My son has anxiety
It affects more and more children and adolescents and manifests itself with a generalized sense of malaise: what to do if our child has anxiety? How to manage an anxious child, perhaps in a school or social setting?
In this article
- Symptoms of anxiety in children
- The causes of anxiety
- What to do if anxiety comes?
- Three things not to do
- Three tips for managing your child's anxiety
- How to prevent anxiety in children
Symptoms of anxiety in children
Anxiety can go hand in hand with symptoms among the most varied, such as
- soft legs,
- sweaty hands,
Disorders that come when one least expects them, even in times when everything seems to go smoothly. Instead, anxiety is always the sign of a malaise, long suffocated under the ashes.
Why does anxiety come, how to prevent it and what to do when it comes? MyModernParents.com interviewed an expert on the subject, the adolescent psychotherapist Stefania Andreoli, who wrote the book "Mamma ho l'ansia" (ed. Rizzoli) on the topic of anxiety.Read also: Are you an anxiety-inducing parent?
The causes of anxiety
Behind the anxiety there are the various stresses to which today's kids are subjected: competitiveness, performance anxiety and above all fear of disappointing the expectations of parents, who are increasingly committed to guaranteeing their children a life that is as happy and free from sacrifices and suffering as possible.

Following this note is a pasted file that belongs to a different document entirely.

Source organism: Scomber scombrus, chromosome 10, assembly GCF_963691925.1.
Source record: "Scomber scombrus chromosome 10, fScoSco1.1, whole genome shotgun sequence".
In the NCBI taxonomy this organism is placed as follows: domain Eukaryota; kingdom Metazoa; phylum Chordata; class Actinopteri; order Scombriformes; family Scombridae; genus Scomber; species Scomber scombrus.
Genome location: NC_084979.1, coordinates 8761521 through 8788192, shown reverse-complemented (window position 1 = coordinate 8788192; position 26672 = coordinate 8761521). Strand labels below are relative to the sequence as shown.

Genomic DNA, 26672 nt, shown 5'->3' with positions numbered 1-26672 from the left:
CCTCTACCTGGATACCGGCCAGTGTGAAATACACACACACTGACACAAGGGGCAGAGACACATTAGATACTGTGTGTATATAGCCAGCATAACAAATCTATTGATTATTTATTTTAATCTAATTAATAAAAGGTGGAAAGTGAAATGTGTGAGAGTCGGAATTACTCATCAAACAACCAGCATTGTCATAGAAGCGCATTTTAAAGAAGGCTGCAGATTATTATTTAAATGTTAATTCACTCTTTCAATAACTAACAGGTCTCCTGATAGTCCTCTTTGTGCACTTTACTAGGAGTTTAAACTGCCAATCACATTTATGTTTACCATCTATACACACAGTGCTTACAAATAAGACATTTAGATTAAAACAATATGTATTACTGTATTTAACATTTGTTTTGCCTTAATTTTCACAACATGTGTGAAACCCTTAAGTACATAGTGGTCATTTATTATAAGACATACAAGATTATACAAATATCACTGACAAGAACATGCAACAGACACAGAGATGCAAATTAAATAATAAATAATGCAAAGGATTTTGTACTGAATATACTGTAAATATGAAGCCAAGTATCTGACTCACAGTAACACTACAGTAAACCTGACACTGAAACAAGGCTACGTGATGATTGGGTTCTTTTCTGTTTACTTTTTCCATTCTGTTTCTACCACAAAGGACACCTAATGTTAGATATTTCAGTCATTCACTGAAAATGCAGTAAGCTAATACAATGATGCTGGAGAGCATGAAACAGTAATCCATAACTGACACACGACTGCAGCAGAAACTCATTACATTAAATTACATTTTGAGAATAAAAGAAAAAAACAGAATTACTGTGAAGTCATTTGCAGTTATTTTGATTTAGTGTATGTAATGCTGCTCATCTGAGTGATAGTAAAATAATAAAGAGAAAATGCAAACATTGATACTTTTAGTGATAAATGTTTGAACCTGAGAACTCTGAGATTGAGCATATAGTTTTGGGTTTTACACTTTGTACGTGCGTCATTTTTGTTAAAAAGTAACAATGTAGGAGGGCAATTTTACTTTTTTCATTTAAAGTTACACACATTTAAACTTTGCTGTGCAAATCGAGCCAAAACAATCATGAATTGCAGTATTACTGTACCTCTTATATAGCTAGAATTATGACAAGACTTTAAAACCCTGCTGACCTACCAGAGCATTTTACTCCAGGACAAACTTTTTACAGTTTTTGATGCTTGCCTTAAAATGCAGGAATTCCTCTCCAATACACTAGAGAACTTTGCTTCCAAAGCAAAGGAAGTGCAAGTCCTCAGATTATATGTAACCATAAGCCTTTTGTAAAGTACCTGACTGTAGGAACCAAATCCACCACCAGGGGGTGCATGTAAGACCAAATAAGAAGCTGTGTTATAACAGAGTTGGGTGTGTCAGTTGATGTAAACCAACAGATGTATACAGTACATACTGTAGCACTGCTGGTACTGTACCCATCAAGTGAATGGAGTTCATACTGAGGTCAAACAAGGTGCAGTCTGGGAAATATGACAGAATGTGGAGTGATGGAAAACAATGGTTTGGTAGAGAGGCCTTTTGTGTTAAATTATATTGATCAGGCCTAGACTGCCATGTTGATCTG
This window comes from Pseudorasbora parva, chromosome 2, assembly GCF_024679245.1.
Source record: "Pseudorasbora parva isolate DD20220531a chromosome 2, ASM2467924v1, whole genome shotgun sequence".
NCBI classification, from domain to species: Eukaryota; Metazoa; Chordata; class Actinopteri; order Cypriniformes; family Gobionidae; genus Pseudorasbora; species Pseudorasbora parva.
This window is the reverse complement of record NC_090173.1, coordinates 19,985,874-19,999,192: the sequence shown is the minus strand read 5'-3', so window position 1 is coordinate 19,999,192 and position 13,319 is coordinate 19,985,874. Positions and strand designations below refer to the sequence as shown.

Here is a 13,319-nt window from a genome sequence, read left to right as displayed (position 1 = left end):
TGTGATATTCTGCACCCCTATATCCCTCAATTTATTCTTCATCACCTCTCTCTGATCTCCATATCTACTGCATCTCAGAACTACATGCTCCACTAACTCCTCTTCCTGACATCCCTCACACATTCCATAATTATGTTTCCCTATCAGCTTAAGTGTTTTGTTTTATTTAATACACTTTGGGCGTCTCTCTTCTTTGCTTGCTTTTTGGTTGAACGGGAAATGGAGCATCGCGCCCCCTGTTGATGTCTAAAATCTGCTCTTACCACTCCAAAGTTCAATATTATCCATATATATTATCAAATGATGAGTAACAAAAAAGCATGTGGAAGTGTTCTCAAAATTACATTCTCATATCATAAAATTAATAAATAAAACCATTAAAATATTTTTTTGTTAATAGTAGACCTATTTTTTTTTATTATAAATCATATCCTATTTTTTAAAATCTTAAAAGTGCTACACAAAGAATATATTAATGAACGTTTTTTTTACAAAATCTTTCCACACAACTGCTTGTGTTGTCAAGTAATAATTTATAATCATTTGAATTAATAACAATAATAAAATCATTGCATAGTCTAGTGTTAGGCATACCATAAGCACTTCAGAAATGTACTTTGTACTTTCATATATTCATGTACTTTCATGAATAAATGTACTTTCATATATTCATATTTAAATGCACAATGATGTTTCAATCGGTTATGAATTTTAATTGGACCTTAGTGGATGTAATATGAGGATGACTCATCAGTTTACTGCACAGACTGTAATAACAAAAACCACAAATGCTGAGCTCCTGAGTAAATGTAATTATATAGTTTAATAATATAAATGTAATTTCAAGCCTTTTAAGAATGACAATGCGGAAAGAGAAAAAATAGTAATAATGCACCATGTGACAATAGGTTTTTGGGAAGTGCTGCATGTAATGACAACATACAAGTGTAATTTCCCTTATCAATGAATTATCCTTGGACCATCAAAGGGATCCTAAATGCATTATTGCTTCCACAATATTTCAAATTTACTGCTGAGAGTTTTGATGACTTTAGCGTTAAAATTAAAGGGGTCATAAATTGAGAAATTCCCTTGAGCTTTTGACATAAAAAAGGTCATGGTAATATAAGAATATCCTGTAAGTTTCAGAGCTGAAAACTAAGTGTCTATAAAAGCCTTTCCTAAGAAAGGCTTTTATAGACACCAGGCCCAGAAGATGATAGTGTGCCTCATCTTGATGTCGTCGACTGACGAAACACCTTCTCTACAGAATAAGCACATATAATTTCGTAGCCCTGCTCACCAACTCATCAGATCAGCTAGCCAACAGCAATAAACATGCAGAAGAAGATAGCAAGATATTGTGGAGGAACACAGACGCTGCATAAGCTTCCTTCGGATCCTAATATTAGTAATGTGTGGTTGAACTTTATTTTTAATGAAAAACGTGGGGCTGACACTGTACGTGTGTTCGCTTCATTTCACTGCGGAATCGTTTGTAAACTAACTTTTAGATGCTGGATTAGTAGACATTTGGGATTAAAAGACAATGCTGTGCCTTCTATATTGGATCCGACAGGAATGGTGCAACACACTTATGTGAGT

At the origin of the anxiety is the Super-Parent who invests everything in the child.
Once upon a time there were standard parents: the father worked all day, came back tired in the evening, ate dinner and went to sleep (and woe betide him!); the mother stayed at home and looked after her children (and she also covered any defects of the children in the eyes of her father). It was like this in all families and no one questioned whether it worked or not. "Today there is no longer a single model" explains the psychologist, "everyone is a parent as they see fit and is committed to guaranteeing the best of the best for their children, in a sort of competition between parents who offers more, to who gives more to raise happy children who have everything. Often as a form of compensation for what they, when they were children, did not have ".
With all these beautiful premises, our son has a reassuring and satisfying experience in his childhood. But then adolescence arrives and the little boy realizes that maybe it's not all that wonder they had made him believe up to that moment.